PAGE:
- By Thomas E. RicksThomas E. Ricks covered the U.S. military for the Washington Post from 2000 through 2008. He can be reached at firstname.lastname@example.org.
From a book review by Mark Grotelueschen in the October issue of The Journal of Military History:
Although the infantry assault was conducted by just one reinforced regiment, the attack was supported by the rest of the 1st Division (itself nearly half the size of Lee’s entire army at Antietam), thirty French aircraft, a squadron of French heavy tanks, a section of French flamethrower troops, a wide variety of communications technologies, and over 250 pieces of French and American artillery (about a hundred more than Lee used to support Pickett’s Charge at Gettysburg), Cantigny truly was the U.S. Army’s baptism into modern battle."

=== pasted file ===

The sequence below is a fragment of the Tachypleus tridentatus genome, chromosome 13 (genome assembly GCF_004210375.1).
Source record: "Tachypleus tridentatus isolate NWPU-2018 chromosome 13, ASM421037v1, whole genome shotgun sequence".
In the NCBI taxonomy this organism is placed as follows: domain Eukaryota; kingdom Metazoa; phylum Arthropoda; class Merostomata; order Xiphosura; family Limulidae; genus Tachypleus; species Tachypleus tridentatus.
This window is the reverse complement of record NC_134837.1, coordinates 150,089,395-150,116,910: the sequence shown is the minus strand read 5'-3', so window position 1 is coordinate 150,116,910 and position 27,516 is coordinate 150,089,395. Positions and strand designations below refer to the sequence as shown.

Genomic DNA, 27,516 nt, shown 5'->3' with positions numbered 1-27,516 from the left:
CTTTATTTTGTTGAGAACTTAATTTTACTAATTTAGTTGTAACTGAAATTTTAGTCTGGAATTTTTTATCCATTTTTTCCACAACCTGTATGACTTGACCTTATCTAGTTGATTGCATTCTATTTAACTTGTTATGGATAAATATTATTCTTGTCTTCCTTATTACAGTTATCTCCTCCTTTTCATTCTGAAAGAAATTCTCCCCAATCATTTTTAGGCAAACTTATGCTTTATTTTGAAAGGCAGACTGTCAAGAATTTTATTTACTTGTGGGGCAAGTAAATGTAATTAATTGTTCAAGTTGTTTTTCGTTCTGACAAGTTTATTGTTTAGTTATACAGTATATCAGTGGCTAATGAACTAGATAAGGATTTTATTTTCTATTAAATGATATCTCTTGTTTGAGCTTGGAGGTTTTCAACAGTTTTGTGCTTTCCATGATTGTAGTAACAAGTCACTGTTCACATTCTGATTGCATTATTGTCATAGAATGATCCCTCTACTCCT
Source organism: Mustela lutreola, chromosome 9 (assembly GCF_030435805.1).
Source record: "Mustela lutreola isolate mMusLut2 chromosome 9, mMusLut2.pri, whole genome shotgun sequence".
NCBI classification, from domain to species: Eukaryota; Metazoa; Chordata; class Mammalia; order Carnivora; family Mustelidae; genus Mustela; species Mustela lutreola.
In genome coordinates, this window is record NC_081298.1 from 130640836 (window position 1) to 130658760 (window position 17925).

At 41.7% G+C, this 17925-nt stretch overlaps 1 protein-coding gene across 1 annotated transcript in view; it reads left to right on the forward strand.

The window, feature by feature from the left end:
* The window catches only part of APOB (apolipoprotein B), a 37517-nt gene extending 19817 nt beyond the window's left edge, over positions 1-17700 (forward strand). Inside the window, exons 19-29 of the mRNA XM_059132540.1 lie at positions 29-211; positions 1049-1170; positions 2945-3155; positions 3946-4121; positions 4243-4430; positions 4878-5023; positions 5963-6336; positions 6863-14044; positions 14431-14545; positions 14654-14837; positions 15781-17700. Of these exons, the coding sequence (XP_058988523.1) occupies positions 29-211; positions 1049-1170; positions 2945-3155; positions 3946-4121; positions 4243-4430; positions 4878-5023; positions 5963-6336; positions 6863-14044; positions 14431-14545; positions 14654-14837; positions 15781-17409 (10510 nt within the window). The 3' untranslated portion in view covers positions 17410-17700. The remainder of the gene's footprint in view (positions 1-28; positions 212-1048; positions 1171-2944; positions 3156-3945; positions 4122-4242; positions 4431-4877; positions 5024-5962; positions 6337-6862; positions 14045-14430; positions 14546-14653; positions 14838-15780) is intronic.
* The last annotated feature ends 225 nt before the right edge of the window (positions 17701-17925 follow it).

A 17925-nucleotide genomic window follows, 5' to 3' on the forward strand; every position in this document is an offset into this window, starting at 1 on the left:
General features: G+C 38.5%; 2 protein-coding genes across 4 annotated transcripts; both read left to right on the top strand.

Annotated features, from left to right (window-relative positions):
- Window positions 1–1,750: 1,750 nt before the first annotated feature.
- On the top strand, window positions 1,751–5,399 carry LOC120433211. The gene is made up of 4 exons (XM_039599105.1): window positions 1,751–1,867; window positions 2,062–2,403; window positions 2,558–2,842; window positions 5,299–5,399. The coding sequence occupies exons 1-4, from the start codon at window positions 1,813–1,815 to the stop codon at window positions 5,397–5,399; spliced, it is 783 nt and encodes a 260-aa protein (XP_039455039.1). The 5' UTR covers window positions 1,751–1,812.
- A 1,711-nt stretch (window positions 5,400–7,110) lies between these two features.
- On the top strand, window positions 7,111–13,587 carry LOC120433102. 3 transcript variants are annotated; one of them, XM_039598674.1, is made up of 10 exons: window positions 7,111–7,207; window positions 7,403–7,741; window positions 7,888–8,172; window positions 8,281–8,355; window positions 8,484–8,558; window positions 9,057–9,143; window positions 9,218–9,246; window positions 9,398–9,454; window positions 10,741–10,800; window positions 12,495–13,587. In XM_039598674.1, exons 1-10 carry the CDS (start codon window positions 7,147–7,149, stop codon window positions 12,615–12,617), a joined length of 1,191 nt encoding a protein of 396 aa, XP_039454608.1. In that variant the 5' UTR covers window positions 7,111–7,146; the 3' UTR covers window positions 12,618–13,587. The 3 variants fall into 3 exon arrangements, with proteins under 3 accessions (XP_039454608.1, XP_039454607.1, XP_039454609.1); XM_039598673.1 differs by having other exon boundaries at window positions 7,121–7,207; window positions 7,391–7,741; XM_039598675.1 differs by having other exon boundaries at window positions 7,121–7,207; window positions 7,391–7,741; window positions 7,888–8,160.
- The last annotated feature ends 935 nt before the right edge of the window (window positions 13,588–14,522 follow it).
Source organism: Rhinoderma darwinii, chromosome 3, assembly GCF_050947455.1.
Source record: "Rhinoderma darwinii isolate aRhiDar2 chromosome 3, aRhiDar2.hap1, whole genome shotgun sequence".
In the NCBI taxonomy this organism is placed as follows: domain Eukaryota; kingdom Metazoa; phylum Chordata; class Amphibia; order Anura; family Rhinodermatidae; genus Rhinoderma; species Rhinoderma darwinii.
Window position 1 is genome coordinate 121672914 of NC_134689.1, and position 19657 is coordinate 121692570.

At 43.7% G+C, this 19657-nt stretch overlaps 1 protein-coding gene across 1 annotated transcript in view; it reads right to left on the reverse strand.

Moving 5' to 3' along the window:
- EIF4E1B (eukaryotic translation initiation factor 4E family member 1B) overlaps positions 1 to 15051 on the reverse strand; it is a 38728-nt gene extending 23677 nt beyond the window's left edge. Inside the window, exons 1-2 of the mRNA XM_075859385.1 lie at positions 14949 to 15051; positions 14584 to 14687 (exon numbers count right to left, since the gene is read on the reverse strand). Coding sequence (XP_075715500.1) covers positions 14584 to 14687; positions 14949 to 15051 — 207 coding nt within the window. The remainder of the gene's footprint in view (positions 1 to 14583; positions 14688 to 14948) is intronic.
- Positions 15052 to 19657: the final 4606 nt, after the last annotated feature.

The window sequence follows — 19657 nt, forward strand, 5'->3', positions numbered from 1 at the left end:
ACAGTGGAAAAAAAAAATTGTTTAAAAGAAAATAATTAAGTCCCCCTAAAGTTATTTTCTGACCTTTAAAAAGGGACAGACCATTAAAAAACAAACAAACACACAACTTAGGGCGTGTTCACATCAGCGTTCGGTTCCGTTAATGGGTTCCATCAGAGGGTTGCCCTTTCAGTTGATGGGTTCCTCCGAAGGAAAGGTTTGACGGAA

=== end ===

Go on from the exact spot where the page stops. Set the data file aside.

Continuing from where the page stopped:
I’d never thought of it that way, partly because it is hard to judge by reading first-person accounts, which is mainly what I read when, as research for my book The Generals, I was looking at George Marshall’s experience in World War I.
Joshua Keating is associate editor at Foreign Policy and the editor of the Passport blog. He has worked as a researcher, editorial assistant, and deputy Web editor since joining the FP staff in 2007. In addition to being featured in Foreign Policy, his writing has been published by the Washington Post, Newsweek International, Radio Prague, the Center for Defense Information, and Romania's Adevarul newspaper. He has appeared as a commentator on CNN International, C-Span, ABC News, Al Jazeera, NPR, BBC radio, and others. A native of Brooklyn, New York, he studied comparative politics at Oberlin College.| Passport |